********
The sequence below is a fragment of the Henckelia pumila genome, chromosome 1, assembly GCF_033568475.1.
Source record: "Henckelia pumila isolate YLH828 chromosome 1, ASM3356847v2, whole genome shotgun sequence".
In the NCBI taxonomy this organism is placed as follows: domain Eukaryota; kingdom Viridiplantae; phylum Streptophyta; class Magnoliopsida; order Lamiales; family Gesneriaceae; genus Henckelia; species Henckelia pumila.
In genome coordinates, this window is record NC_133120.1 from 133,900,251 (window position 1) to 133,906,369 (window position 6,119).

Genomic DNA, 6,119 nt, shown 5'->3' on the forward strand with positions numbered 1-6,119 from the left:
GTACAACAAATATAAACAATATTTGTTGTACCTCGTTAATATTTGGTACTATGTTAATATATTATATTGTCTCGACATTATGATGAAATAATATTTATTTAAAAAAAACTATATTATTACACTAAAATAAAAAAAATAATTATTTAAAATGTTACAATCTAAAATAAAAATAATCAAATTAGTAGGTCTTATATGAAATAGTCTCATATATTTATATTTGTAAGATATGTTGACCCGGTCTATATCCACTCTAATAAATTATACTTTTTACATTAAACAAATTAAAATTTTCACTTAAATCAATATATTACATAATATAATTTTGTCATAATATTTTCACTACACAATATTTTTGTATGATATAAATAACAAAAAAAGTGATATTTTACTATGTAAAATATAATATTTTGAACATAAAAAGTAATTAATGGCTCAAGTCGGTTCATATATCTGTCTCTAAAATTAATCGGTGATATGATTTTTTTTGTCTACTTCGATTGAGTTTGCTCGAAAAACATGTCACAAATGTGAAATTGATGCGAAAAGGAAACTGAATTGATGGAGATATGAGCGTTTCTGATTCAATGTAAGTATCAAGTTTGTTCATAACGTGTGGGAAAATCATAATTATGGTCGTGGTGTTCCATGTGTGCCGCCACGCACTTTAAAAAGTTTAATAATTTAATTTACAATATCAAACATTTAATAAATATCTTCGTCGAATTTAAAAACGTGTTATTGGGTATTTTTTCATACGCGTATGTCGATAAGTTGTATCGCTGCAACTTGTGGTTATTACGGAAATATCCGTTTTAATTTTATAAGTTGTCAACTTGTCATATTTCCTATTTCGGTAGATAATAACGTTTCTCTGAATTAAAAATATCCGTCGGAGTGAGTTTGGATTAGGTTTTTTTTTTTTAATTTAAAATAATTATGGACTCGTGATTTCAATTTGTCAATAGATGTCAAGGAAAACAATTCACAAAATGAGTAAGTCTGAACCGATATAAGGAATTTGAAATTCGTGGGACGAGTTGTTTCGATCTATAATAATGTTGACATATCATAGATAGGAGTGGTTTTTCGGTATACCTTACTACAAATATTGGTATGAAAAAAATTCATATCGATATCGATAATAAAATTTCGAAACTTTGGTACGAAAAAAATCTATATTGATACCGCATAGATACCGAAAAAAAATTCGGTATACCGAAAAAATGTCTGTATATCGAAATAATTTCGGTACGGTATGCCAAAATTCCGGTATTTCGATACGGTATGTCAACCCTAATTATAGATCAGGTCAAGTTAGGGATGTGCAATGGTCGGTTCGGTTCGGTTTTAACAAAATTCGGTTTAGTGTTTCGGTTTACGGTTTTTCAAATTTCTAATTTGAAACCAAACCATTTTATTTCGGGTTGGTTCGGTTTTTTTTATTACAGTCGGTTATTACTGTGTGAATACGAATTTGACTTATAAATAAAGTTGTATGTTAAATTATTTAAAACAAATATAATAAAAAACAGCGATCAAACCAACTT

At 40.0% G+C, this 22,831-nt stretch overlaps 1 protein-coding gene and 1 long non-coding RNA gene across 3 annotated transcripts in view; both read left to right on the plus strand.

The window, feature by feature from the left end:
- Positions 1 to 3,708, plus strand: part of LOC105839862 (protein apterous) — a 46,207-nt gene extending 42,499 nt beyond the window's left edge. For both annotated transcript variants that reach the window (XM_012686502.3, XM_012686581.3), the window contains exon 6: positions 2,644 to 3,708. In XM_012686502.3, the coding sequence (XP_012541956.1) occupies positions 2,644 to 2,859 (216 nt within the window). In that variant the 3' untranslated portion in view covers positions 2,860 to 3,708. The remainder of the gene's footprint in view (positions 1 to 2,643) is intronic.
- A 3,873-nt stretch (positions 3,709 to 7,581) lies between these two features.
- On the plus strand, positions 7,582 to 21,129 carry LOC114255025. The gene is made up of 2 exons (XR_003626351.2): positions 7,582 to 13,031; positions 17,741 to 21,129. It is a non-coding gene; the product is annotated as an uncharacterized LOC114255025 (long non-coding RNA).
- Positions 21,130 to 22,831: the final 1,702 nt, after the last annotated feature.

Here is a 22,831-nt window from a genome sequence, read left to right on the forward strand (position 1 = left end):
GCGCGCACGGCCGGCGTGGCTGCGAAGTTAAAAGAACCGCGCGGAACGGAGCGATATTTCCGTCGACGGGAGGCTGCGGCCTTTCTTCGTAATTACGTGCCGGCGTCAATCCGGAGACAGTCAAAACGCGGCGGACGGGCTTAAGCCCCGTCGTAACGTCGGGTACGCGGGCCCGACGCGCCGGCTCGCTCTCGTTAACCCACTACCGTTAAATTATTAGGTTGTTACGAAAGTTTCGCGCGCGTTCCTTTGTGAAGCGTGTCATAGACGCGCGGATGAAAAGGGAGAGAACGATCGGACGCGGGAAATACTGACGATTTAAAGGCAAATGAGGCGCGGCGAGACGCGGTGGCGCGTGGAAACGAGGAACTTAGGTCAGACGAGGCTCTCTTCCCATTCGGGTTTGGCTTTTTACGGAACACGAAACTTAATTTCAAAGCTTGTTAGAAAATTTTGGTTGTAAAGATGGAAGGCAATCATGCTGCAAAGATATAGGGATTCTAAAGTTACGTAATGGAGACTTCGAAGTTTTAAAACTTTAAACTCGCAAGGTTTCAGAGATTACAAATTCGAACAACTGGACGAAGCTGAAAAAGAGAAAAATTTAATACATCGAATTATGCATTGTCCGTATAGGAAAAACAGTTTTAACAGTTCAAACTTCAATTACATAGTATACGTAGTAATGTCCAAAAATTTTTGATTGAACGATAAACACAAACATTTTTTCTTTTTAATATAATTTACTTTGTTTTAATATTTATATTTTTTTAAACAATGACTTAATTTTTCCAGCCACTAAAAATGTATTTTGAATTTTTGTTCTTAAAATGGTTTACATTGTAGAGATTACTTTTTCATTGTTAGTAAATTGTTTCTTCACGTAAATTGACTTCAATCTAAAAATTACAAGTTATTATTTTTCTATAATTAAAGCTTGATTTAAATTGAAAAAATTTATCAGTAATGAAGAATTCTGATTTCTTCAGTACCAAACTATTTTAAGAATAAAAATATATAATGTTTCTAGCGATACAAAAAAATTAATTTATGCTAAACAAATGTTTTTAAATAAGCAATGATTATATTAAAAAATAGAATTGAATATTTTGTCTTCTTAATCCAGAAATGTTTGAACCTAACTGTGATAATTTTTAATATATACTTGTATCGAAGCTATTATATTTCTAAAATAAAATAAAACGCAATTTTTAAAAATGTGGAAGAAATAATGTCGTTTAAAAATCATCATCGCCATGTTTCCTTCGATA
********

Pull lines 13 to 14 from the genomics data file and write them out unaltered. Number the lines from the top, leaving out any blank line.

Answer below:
Here is a 22,831-nt window from a genome sequence, read left to right on the forward strand (position 1 = left end):
GCGCGCACGGCCGGCGTGGCTGCGAAGTTAAAAGAACCGCGCGGAACGGAGCGATATTTCCGTCGACGGGAGGCTGCGGCCTTTCTTCGTAATTACGTGCCGGCGTCAATCCGGAGACAGTCAAAACGCGGCGGACGGGCTTAAGCCCCGTCGTAACGTCGGGTACGCGGGCCCGACGCGCCGGCTCGCTCTCGTTAACCCACTACCGTTAAATTATTAGGTTGTTACGAAAGTTTCGCGCGCGTTCCTTTGTGAAGCGTGTCATAGACGCGCGGATGAAAAGGGAGAGAACGATCGGACGCGGGAAATACTGACGATTTAAAGGCAAATGAGGCGCGGCGAGACGCGGTGGCGCGTGGAAACGAGGAACTTAGGTCAGACGAGGCTCTCTTCCCATTCGGGTTTGGCTTTTTACGGAACACGAAACTTAATTTCAAAGCTTGTTAGAAAATTTTGGTTGTAAAGATGGAAGGCAATCATGCTGCAAAGATATAGGGATTCTAAAGTTACGTAATGGAGACTTCGAAGTTTTAAAACTTTAAACTCGCAAGGTTTCAGAGATTACAAATTCGAACAACTGGACGAAGCTGAAAAAGAGAAAAATTTAATACATCGAATTATGCATTGTCCGTATAGGAAAAACAGTTTTAACAGTTCAAACTTCAATTACATAGTATACGTAGTAATGTCCAAAAATTTTTGATTGAACGATAAACACAAACATTTTTTCTTTTTAATATAATTTACTTTGTTTTAATATTTATATTTTTTTAAACAATGACTTAATTTTTCCAGCCACTAAAAATGTATTTTGAATTTTTGTTCTTAAAATGGTTTACATTGTAGAGATTACTTTTTCATTGTTAGTAAATTGTTTCTTCACGTAAATTGACTTCAATCTAAAAATTACAAGTTATTATTTTTCTATAATTAAAGCTTGATTTAAATTGAAAAAATTTATCAGTAATGAAGAATTCTGATTTCTTCAGTACCAAACTATTTTAAGAATAAAAATATATAATGTTTCTAGCGATACAAAAAAATTAATTTATGCTAAACAAATGTTTTTAAATAAGCAATGATTATATTAAAAAATAGAATTGAATATTTTGTCTTCTTAATCCAGAAATGTTTGAACCTAACTGTGATAATTTTTAATATATACTTGTATCGAAGCTATTATATTTCTAAAATAAAATAAAACGCAATTTTTAAAAATGTGGAAGAAATAATGTCGTTTAAAAATCATCATCGCCATGTTTCCTTCGATA